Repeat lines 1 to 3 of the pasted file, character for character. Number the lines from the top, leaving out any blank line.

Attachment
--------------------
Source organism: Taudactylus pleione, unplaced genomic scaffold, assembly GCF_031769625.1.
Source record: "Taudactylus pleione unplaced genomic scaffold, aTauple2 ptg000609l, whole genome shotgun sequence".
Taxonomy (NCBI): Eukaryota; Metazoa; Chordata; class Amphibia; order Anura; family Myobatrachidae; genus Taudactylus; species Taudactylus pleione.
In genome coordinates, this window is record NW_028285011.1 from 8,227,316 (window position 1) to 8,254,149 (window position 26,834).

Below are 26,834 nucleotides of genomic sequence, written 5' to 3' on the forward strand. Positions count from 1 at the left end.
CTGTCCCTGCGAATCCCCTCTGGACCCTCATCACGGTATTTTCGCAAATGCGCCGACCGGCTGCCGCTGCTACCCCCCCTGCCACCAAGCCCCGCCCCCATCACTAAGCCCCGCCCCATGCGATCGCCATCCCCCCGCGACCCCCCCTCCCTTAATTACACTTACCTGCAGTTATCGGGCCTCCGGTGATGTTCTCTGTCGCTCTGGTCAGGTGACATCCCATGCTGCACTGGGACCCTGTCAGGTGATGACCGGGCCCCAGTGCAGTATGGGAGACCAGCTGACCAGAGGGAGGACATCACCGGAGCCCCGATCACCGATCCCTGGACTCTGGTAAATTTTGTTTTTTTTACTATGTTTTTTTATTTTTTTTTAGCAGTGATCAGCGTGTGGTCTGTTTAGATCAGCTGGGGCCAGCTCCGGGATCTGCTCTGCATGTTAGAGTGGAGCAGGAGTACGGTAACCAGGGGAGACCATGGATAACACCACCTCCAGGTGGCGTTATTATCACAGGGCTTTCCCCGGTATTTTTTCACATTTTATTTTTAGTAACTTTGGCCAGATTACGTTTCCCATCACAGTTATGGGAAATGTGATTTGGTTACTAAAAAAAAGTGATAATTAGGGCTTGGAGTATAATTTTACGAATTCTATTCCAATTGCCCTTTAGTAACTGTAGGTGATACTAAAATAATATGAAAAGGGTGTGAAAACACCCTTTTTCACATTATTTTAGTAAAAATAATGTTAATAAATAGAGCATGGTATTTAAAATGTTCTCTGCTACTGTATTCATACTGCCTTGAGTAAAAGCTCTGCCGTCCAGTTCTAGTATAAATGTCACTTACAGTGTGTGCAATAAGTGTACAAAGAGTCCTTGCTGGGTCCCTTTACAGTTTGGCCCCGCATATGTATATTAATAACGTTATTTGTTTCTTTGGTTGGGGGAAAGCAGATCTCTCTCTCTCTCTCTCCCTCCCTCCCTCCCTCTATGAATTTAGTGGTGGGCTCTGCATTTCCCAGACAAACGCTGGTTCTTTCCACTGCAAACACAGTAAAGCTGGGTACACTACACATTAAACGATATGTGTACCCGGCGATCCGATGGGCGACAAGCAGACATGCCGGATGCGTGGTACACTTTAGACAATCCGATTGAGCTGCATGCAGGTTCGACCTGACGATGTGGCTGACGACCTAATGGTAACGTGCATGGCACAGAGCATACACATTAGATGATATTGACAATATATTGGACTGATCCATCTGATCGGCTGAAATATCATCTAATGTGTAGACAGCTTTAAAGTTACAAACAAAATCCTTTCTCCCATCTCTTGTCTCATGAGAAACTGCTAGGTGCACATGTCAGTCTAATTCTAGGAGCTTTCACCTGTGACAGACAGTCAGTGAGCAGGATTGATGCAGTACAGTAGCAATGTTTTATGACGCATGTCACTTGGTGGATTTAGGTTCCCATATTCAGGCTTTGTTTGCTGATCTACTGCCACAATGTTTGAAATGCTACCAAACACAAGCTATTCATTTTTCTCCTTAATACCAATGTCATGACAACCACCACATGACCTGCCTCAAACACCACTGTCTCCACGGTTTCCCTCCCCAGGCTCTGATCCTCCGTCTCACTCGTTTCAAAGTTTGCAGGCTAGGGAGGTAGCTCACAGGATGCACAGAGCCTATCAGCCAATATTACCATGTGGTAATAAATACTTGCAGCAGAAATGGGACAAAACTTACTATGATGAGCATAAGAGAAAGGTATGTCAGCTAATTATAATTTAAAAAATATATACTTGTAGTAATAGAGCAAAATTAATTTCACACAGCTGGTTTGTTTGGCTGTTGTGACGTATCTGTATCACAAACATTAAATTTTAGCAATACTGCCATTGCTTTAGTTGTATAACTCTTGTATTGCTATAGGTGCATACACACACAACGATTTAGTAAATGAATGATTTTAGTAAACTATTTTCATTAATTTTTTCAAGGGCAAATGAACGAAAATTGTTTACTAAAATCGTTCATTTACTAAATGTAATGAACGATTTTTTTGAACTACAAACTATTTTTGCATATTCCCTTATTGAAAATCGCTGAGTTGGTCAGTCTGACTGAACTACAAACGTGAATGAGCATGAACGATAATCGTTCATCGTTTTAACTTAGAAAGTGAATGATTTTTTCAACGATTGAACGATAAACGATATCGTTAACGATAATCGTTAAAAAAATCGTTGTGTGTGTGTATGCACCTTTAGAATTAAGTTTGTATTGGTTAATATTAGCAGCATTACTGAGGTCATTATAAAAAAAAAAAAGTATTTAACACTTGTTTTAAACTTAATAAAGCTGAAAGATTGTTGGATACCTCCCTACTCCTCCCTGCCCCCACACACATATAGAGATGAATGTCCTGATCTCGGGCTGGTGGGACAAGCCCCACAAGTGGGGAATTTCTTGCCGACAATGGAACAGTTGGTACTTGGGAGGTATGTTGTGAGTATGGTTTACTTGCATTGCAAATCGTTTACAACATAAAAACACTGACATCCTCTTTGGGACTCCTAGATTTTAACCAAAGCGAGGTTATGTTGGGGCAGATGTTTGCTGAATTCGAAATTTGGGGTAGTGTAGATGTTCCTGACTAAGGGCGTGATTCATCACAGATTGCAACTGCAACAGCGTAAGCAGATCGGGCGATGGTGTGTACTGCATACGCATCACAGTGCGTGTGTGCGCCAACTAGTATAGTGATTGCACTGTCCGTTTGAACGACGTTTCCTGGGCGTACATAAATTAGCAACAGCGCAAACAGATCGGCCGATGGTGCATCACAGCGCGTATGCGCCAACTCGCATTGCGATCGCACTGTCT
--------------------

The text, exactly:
Source organism: Taudactylus pleione, unplaced genomic scaffold, assembly GCF_031769625.1.
Source record: "Taudactylus pleione unplaced genomic scaffold, aTauple2 ptg000609l, whole genome shotgun sequence".
Taxonomy (NCBI): Eukaryota; Metazoa; Chordata; class Amphibia; order Anura; family Myobatrachidae; genus Taudactylus; species Taudactylus pleione.